The best player on the field in the College Football Playoff National Championship between the Alabama Crimson Tide and the victorious Clemson Tigers was the Tigers’ true freshman quarterback, Trevor Lawrence. Lawrence completed 20 of 32 passes for 347 yards and three touchdowns. His team was 10-of-15 on third down and he committed no turnovers. At the end of the game, Lawrence used his 6’6 frame to rush down Alabama’s throat. He ended with 27 yards on the ground, mostly on that last drive.
Without any hesitation I can say if Lawrence were eligible for the 2019 NFL Draft, he’d be the first pick. He’s possibly the best true freshman to ever play quarterback.
The joint rule between the NFL and the NFL Players Association states that no one is eligible for the draft until they’ve been out of high school for three years. Contrary to public thought, the NCAA isn’t in charge of this rule. This rule has even been challenged in court. We all remember the battle Maurice Clarett fought in 2004 over this rule. In a lower court it was ruled the NFL was violating antitrust laws, but that ruling was overturned in appeal and never brought before the court again. This rule is set in stone.
3 reasons the eligibility rule is (generally) good
Many dislike this rule because they feel once you’re 18, you’re an adult and free to seek employment like any other profession. But I’ve been in 100 percent agreement with the decision of the NFL and the NFLPA in making sure a player waits the full three seasons before entering the draft. There are multiple reasons I agree with the rule.
1. Body maturity
You hear the phrase often and while it oversimplifies it, it’s true: “It’s a grown man sport.”
Professional football is exceptionally violent on your body. It’s even worse than you’d ever imagine. Unless you’ve been on the sidelines for a NFL game, you have no idea. Even then, you hear the sounds and can feel the violence — but until you’ve been hit, you don’t know.
This sport requires bodies that have started to mature. You’ve had years of weightlifting to strength your body. You’ve built up those calluses. Your body can withstand some of the beating it’s going to get.
2. Mental maturity
This game is tough. I mentioned above about the violence. The violence makes the mental part even tougher. Before a practice or a game, you have to sit in your locker and prepare for two or three hours of physical combat. You’ve got to understand how to get yourself to that level. You also need the mental maturity to battle some of the ups and downs of the game.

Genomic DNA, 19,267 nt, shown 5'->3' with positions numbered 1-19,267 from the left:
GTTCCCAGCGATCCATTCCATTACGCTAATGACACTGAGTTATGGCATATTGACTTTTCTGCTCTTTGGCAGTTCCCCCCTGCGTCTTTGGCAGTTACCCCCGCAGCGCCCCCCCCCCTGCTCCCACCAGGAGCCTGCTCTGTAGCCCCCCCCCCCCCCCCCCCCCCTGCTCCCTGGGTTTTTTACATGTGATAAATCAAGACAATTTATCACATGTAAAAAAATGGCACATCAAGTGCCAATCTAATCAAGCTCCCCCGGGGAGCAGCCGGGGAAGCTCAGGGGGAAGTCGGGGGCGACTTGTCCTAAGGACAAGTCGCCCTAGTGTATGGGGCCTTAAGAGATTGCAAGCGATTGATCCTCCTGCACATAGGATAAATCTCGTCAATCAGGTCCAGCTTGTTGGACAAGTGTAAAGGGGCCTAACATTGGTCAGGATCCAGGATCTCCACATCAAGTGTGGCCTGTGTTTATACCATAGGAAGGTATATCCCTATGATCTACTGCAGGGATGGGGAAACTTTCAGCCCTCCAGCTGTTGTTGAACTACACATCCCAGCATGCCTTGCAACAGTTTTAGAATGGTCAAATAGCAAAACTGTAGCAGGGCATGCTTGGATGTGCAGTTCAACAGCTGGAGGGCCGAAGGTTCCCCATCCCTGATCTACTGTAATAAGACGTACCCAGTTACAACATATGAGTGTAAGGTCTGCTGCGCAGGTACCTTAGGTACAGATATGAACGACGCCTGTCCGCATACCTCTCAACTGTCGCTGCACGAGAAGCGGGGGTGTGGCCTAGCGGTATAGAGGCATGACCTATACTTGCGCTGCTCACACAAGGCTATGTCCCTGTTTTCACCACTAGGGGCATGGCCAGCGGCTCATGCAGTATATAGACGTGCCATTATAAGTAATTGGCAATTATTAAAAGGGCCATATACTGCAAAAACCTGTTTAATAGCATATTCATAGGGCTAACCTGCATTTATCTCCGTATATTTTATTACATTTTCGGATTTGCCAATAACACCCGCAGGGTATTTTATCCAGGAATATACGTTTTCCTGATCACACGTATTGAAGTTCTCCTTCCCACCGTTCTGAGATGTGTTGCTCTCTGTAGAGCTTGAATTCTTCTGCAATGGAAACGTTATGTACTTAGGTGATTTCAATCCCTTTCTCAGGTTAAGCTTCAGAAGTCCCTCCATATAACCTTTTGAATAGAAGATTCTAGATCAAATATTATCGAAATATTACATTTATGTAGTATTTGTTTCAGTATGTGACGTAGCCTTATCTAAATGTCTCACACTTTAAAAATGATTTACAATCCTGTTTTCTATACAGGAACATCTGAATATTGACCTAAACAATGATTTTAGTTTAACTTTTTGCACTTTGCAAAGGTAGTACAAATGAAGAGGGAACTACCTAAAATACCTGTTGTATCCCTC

In college, you’re often the best player on your team, or one of the better players at your position. I played in the Pac-10. I faced one or two NFL-caliber defensive ends. In the NFL, I faced ... drum roll ... all NFL-caliber defensive ends. You’re going to get beaten. That’s part of the gig in the NFL. How do you respond when you get beaten? It’s easier to work through that when you’re older, when you started to form coping mechanisms to handle the stress and anxiety of playing.
We know there are some people who mature at a sooner age and I get that, but I understand why the NFL is limiting the exposure for these issues for 18-year-olds.
3. Your rookie season is a freaking grind and it can easily “ruin” you
Just look at this timeline of my senior season in college to my rookie season in the NFL.
August 2007 to Dec 31. 2007: Training camp, college football season plus bowl game on Dec. 31
Jan. 2, 2008 to mid-February: NFL Combine training and prep
Mid-February: Three-day combine. It’s taxing.
Mid-February to March: Train for two pro days
Mid-March to end of April: Continue to train and wait for the draft (had some downtime here)
April 26-27: The draft
Mid-May: Fly to Charlotte for the offseason program
July: Offseason program over, now train for five weeks before the season
August 2008 to January 2009: Training camp and the NFL season
January 2009: Time to finally take a break from football and training
That’s freaking grueling. Just non-stop football for almost a year and a half. You need to be physically and mentally ready for it.
There should be exceptions to the rule, though — and it’d be easy
Now, with all that being said, there are some unique cases where I think the NFL should make exceptions for specific players to enter the draft early. The only player I’ve seen in person who could have gone from college to the NFL early is Adrian Peterson. He was ready. He could have done it. I think Trevor Lawrence can do it also.
For the NFL to make this happen it needs to form a committee, panel, or just get the owners together to determine if someone like Lawrence could make it in the NFL. It feels simple enough. Players could submit their name to the committee and get feedback on the possibility of being drafted in the first round. Clearly, only players in the top of the class would be allowed to enter the draft.
This is a move that would generate goodwill from the public and ensure a player like Lawrence could be able to start his career quicker than he normally would be allowed.